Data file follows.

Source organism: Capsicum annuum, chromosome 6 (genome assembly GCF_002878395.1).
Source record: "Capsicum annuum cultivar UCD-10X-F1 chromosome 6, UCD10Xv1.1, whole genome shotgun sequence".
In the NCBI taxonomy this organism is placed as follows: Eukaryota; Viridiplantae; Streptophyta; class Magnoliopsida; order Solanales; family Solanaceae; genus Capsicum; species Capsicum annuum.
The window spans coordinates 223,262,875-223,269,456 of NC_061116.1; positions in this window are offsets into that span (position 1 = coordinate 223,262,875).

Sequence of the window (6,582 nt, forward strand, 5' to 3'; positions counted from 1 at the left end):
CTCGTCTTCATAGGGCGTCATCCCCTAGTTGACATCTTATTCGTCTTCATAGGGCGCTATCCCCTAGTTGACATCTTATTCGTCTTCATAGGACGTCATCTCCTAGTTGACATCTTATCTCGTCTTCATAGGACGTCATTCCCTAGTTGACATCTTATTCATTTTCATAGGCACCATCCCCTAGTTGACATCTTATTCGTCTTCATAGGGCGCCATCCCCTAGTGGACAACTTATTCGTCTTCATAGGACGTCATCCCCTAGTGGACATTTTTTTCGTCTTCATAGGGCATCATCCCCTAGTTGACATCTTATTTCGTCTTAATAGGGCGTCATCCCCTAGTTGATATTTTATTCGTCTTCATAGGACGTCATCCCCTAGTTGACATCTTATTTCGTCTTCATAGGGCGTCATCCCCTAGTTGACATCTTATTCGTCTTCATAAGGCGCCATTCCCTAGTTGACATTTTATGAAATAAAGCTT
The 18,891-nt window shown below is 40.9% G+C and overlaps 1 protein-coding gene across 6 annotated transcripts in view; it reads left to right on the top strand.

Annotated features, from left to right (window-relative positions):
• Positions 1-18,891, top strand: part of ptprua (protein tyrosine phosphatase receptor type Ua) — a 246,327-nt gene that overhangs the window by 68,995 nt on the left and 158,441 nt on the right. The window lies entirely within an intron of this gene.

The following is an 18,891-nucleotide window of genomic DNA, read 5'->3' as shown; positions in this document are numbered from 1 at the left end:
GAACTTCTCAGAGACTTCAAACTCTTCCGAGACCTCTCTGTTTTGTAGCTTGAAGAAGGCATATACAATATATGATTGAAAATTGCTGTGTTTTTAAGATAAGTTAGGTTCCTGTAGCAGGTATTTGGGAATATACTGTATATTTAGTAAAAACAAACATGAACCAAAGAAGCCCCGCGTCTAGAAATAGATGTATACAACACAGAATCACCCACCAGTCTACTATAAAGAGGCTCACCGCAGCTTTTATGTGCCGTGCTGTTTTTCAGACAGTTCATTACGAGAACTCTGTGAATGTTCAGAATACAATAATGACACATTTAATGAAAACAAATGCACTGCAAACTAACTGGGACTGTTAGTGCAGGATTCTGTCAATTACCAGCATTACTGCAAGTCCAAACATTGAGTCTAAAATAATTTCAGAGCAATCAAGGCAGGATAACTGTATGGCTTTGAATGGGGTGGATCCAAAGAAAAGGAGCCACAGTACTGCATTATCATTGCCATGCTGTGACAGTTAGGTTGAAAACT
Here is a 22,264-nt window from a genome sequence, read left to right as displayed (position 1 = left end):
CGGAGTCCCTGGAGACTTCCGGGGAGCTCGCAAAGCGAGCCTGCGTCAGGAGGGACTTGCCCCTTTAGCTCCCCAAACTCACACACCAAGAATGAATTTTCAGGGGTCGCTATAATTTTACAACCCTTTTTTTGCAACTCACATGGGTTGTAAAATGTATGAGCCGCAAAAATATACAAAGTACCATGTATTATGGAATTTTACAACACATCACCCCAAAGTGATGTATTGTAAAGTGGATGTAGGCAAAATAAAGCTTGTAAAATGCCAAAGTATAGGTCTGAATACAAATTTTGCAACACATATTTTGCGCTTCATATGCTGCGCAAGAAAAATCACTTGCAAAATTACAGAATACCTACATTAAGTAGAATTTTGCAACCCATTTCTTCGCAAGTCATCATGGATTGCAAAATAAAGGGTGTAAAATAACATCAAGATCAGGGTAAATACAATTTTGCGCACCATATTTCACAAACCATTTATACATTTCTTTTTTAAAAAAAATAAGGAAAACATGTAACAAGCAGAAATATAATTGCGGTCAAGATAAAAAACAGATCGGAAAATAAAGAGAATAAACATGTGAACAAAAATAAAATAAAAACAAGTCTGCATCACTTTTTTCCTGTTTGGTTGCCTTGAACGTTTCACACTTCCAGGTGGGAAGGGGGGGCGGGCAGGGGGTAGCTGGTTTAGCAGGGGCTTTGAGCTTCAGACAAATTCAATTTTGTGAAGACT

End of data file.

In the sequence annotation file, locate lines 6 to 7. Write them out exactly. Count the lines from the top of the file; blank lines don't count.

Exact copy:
CTCGTCTTCATAGGGCGTCATCCCCTAGTTGACATCTTATTCGTCTTCATAGGGCGCTATCCCCTAGTTGACATCTTATTCGTCTTCATAGGACGTCATCTCCTAGTTGACATCTTATCTCGTCTTCATAGGACGTCATTCCCTAGTTGACATCTTATTCATTTTCATAGGCACCATCCCCTAGTTGACATCTTATTCGTCTTCATAGGGCGCCATCCCCTAGTGGACAACTTATTCGTCTTCATAGGACGTCATCCCCTAGTGGACATTTTTTTCGTCTTCATAGGGCATCATCCCCTAGTTGACATCTTATTTCGTCTTAATAGGGCGTCATCCCCTAGTTGATATTTTATTCGTCTTCATAGGACGTCATCCCCTAGTTGACATCTTATTTCGTCTTCATAGGGCGTCATCCCCTAGTTGACATCTTATTCGTCTTCATAAGGCGCCATTCCCTAGTTGACATTTTATGAAATAAAGCTT
The 18,891-nt window shown below is 40.9% G+C and overlaps 1 protein-coding gene across 6 annotated transcripts in view; it reads left to right on the top strand.